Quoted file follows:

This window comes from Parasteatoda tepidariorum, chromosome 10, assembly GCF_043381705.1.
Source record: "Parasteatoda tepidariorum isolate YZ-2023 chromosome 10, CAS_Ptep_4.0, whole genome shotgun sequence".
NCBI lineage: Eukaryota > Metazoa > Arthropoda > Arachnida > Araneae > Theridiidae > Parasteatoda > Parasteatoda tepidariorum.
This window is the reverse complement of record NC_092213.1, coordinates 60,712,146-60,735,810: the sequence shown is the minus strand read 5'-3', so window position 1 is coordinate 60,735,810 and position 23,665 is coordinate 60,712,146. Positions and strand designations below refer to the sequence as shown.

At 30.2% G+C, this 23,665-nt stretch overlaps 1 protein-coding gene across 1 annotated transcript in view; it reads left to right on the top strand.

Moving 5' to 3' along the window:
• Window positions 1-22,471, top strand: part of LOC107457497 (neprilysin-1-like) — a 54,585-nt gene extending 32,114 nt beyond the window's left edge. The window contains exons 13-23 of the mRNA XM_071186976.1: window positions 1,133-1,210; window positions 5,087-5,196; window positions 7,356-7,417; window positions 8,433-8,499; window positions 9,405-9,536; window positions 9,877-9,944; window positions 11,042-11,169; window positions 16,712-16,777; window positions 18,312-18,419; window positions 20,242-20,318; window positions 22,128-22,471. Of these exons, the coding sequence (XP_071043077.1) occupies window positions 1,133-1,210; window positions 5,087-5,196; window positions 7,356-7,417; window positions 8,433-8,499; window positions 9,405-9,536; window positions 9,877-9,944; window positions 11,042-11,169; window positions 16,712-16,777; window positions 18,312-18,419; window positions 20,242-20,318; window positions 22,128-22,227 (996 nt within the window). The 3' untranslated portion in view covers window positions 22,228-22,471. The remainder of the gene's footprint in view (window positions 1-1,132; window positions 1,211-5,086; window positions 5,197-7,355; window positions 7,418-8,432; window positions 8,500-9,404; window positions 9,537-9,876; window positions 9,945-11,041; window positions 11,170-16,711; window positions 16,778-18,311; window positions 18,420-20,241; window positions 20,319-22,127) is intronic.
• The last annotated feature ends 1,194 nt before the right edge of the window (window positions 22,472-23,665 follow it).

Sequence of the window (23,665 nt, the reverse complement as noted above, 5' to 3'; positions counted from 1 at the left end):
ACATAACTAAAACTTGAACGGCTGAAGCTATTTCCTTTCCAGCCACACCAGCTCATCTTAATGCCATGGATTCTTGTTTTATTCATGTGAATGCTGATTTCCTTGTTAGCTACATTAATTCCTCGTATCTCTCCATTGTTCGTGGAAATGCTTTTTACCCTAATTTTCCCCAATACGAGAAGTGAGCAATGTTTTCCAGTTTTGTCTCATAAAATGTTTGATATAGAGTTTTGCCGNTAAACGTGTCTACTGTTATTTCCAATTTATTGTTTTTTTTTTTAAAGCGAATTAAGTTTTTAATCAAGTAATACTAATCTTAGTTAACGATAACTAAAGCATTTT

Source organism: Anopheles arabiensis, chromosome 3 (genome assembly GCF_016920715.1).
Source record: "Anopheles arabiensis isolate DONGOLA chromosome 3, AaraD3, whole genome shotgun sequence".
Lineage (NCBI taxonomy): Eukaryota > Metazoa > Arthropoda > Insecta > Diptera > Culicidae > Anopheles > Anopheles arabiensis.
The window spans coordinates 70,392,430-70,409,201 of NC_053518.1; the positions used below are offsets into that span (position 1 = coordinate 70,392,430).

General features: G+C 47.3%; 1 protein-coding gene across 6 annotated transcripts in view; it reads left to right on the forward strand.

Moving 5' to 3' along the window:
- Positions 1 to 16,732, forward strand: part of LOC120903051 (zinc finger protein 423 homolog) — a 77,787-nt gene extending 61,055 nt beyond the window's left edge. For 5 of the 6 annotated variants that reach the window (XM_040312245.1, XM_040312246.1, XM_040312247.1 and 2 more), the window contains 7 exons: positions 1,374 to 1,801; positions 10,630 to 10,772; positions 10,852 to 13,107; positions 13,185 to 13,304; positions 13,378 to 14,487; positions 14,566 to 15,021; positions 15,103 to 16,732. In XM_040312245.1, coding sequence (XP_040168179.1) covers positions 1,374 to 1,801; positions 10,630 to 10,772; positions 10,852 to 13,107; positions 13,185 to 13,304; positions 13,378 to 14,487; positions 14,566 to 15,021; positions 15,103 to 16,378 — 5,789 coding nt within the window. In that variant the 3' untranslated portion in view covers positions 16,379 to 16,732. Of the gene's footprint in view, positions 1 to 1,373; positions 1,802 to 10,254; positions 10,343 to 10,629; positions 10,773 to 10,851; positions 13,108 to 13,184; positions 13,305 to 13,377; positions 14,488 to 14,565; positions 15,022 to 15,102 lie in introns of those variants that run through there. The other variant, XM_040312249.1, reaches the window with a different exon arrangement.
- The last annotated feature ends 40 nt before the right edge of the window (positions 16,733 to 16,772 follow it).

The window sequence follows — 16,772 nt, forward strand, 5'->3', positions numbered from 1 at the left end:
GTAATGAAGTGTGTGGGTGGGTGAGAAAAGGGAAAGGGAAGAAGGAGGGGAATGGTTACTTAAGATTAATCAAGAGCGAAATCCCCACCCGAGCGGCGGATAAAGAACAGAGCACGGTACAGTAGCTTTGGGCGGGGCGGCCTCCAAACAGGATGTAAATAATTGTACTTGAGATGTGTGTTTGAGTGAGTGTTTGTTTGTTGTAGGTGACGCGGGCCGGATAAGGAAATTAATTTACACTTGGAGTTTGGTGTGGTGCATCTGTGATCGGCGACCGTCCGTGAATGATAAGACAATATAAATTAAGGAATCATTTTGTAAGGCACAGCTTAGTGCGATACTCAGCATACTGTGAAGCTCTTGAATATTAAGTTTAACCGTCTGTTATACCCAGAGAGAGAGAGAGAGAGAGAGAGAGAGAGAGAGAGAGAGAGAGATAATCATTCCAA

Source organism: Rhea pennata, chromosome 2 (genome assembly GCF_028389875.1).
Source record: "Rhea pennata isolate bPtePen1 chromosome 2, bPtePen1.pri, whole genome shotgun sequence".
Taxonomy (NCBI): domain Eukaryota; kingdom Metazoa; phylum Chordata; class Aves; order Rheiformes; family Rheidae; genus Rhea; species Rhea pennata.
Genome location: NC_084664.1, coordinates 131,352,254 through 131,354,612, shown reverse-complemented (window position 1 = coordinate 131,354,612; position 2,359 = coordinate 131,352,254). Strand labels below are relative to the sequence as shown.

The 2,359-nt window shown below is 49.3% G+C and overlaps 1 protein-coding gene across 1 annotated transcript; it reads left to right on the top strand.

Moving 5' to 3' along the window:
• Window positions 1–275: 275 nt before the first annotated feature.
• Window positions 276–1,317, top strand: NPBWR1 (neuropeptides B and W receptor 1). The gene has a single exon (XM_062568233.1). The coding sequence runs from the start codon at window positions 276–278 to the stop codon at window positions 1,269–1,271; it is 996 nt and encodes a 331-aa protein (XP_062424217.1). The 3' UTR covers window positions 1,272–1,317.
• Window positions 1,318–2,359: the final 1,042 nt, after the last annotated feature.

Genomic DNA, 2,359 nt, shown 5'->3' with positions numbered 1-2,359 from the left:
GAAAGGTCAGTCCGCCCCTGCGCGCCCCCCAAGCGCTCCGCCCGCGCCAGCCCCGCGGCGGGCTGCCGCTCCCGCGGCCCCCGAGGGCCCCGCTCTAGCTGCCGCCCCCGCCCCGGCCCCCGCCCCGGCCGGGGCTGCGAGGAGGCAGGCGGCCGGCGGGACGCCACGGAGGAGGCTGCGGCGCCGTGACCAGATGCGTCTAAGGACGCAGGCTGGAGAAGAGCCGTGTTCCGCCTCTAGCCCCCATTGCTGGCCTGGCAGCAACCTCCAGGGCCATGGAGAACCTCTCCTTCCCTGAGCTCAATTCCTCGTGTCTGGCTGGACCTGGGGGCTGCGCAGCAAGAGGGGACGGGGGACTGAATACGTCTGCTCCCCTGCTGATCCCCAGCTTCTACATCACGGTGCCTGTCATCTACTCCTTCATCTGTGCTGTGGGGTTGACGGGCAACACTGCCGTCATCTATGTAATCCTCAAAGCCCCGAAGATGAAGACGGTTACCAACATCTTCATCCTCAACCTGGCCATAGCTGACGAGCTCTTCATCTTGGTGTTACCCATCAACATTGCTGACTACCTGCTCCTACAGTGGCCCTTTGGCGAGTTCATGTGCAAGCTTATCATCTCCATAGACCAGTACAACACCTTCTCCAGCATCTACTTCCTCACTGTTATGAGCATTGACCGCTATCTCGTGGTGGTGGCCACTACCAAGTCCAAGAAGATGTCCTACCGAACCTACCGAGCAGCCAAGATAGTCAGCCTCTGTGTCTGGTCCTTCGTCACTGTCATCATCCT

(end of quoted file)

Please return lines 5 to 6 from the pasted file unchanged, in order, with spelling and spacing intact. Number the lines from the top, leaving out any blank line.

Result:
At 30.2% G+C, this 23,665-nt stretch overlaps 1 protein-coding gene across 1 annotated transcript in view; it reads left to right on the top strand.

Moving 5' to 3' along the window: